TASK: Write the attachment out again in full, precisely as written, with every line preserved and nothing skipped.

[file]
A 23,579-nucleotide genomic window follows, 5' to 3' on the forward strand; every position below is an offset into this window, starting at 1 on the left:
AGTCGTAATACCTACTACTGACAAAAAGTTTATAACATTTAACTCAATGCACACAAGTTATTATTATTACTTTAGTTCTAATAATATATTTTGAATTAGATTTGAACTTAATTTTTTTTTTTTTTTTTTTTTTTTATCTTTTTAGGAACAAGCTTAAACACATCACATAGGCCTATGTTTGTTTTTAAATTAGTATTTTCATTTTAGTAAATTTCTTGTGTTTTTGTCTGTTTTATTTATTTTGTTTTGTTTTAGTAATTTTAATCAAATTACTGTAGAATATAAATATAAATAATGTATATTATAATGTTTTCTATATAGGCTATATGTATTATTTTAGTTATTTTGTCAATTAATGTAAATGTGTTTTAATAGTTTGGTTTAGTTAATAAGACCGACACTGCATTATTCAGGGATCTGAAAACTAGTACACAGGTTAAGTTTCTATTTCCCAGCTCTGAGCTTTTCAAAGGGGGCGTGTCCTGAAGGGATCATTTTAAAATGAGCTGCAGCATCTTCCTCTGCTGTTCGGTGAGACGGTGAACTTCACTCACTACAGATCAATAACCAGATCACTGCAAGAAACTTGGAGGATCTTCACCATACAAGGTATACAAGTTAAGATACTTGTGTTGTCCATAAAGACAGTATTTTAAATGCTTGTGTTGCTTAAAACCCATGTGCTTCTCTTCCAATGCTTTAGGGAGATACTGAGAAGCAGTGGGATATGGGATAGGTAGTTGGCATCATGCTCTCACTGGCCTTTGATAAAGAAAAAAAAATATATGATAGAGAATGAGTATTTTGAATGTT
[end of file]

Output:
A 23,579-nucleotide genomic window follows, 5' to 3' on the forward strand; every position below is an offset into this window, starting at 1 on the left:
AGTCGTAATACCTACTACTGACAAAAAGTTTATAACATTTAACTCAATGCACACAAGTTATTATTATTACTTTAGTTCTAATAATATATTTTGAATTAGATTTGAACTTAATTTTTTTTTTTTTTTTTTTTTTTTATCTTTTTAGGAACAAGCTTAAACACATCACATAGGCCTATGTTTGTTTTTAAATTAGTATTTTCATTTTAGTAAATTTCTTGTGTTTTTGTCTGTTTTATTTATTTTGTTTTGTTTTAGTAATTTTAATCAAATTACTGTAGAATATAAATATAAATAATGTATATTATAATGTTTTCTATATAGGCTATATGTATTATTTTAGTTATTTTGTCAATTAATGTAAATGTGTTTTAATAGTTTGGTTTAGTTAATAAGACCGACACTGCATTATTCAGGGATCTGAAAACTAGTACACAGGTTAAGTTTCTATTTCCCAGCTCTGAGCTTTTCAAAGGGGGCGTGTCCTGAAGGGATCATTTTAAAATGAGCTGCAGCATCTTCCTCTGCTGTTCGGTGAGACGGTGAACTTCACTCACTACAGATCAATAACCAGATCACTGCAAGAAACTTGGAGGATCTTCACCATACAAGGTATACAAGTTAAGATACTTGTGTTGTCCATAAAGACAGTATTTTAAATGCTTGTGTTGCTTAAAACCCATGTGCTTCTCTTCCAATGCTTTAGGGAGATACTGAGAAGCAGTGGGATATGGGATAGGTAGTTGGCATCATGCTCTCACTGGCCTTTGATAAAGAAAAAAAAATATATGATAGAGAATGAGTATTTTGAATGTT